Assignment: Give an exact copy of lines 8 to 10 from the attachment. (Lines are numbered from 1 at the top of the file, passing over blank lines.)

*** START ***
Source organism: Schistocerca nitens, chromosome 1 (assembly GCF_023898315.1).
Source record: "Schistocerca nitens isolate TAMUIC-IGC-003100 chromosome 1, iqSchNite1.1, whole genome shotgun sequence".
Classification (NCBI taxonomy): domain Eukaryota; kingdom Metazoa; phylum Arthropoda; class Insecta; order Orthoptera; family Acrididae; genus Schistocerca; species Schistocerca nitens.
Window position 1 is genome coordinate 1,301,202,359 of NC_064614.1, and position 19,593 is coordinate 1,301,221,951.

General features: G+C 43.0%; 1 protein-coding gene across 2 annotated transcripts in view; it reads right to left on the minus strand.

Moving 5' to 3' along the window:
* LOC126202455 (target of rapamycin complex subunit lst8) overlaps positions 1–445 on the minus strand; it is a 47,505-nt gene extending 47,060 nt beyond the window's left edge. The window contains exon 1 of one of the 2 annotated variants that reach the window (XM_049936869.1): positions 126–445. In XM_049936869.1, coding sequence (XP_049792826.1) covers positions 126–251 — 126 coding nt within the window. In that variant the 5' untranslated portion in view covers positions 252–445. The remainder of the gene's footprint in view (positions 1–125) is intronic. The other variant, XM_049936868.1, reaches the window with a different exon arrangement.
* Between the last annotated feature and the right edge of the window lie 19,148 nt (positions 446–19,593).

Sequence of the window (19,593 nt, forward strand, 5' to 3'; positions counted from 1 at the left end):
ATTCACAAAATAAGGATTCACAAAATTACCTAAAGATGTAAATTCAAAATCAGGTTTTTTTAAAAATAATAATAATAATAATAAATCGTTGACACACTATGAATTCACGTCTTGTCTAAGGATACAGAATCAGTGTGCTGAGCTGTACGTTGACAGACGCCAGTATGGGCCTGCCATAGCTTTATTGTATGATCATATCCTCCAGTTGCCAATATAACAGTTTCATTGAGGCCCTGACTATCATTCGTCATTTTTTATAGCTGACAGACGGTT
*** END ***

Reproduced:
* Between the last annotated feature and the right edge of the window lie 19,148 nt (positions 446–19,593).

Sequence of the window (19,593 nt, forward strand, 5' to 3'; positions counted from 1 at the left end):
ATTCACAAAATAAGGATTCACAAAATTACCTAAAGATGTAAATTCAAAATCAGGTTTTTTTAAAAATAATAATAATAATAATAAATCGTTGACACACTATGAATTCACGTCTTGTCTAAGGATACAGAATCAGTGTGCTGAGCTGTACGTTGACAGACGCCAGTATGGGCCTGCCATAGCTTTATTGTATGATCATATCCTCCAGTTGCCAATATAACAGTTTCATTGAGGCCCTGACTATCATTCGTCATTTTTTATAGCTGACAGACGGTT